One of the most iconic and popular symbols of Halloween is the pumpkin. This was first introduced in America, as they substituted the vegetable of choice in the UK which was the turnip, as it was far more accessible in those parts of the world. Pumpkin carving, apple-bobbing and trick-or-treating are some of the popular Halloween activities nowadays. I remember my first night trick-or-treating with my cousins when I was young, I think I modified one of my mums old dresses so I looked like a bat (or more likely a young ‘Prince’ tribute act), and off we went to knock on the neighbours doors, asking for sweets (the ‘treat’) or threatening them with a ‘trick’ (like a squirt with a water pistol) if they didn’t provide! We followed that up with some apple-bobbing where the aim is to lift apples out of a bucket of water using only your mouth or teeth, no hands – which was a great way to wash off that mascara I had on for my bat eyes!

Although not originally very widely celebrated in France, Halloween is slowly becoming more popular, with more and more children dressing up in their favourite costumes and not wanting to miss an opportunity to receive sweets! It remains one of the biggest excuses to dress-up every year for adults too, with the market for fancy dress growing year on year as people tend to go out to party for Halloween in North America, the UK and Ireland. My home city of Derry in Northern Ireland has one of Europe’s biggest Halloween celebrations every year, with a huge carnival and fireworks display. I’ll be spending it in Mafate myself though….so maybe I will hold back on the mascara and bat costume this year!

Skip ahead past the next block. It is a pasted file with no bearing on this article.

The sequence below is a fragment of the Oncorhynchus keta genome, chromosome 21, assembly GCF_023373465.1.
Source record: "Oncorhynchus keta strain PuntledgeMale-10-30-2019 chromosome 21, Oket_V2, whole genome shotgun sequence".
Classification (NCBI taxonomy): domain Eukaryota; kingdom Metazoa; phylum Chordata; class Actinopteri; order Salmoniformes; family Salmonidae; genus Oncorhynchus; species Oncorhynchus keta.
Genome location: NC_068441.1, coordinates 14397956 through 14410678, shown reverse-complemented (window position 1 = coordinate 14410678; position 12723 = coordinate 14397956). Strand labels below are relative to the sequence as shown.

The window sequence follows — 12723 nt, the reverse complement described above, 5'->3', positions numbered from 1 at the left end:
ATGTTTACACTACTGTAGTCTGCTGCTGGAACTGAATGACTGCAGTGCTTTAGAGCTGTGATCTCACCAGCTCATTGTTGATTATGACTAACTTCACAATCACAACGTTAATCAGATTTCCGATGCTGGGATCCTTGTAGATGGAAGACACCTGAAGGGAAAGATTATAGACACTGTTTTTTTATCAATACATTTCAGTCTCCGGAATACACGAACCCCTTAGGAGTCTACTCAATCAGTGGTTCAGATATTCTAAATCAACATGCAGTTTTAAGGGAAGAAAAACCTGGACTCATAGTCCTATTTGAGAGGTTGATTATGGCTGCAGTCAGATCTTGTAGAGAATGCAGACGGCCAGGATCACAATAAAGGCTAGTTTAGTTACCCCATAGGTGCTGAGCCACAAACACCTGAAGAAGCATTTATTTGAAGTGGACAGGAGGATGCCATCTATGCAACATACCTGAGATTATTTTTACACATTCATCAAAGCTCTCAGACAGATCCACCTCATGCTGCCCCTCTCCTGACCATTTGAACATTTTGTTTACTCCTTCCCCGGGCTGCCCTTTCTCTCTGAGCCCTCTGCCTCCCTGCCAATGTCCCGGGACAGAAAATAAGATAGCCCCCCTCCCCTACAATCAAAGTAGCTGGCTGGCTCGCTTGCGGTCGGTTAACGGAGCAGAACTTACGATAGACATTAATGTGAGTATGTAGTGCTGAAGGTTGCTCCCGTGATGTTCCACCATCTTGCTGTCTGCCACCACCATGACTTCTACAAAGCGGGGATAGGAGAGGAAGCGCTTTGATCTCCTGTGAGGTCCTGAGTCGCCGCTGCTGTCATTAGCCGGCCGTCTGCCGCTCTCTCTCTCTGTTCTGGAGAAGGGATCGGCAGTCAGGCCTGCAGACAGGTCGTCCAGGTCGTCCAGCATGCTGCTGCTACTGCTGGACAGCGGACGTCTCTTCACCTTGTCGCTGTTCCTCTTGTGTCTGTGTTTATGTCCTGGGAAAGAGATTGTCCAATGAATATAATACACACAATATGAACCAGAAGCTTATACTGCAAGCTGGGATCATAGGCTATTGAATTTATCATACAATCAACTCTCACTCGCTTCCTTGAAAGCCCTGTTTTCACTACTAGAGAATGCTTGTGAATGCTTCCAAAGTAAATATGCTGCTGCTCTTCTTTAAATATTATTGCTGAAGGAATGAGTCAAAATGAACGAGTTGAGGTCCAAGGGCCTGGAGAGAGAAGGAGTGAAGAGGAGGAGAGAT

Vocabulary

fairies – fées
disguised – déguisé
largely – principalement
to dress up – se déguiser
witches – sorcières

pumpkin – citrouille
turnip – navet
carving – sculpture
bat – chauve-souris
knock – frapper

trick – astuce/ruse
bucket – seau
costumes – déguisements
sweets – bon-bons
tend – avoir tendance

fireworks – feu d’artifice

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Magma-gnificent

Hello! Welcome to another podcast from anglais.re. As you can see, this week we’re in a rather special location, up on Reunion Island’s erupting volcano, Le Piton de La Fournaise, which has currently been erupting for the last four weeks, and apparently it’s the fourth eruption this year.

Now, as it’s been going for so long, I said to myself “James, you MUST get up there as quickly as possible before the eruption stops”, because usually they only last for a few hours or a few days, but this one has been going for four weeks, and I said “if I don’t go now, I’m going to miss it!”

So, up at the crack of dawn: 2am alarm clock, a two-hour drive from St Paul, then an hour and a half’s jog round the crater to this spectacular viewpoint called Piton Bert, and here for sunrise. As you can see, the summit of the volcano is here, and here we have the vent which is where the magma is coming up, and of course you can see it flowing all the way down the mountain. And it’ll continue until it goes out to sea.

I must admit it is a very spectacular and humbling experience – I’ve been here for fifteen years on the island and this is possibly one of the most emotional moments I’ve had. To see nature in all its glory like this is a real privilege. I can even feel the heat coming off from the volcano here and I am probably 500-600 metres away. As you can see I’m on the top of a cliff looking down. If I show you to the left – there you can see the cliff. I’m not going to venture any closer. Last week somebody did venture closer and they fell all the way down to the bottom. So…I won’t do that.

OK, look forward to seeing you all again for another podcast at anglais.re. I can promise you, it won’t be as spectacular as this one.

Anyway, good bye and see you soon!

Vocabulary

rather = plutôt
location = lieu
quickly = rapidement
to last = durer
a few = quelques

to miss = rater
crack of dawn = l’aurore, l’aube
sunrise = lever du soleil
vent = fissure
to flow = couler

humbling = qui rend humble
heat = chaleur

cliff = falaise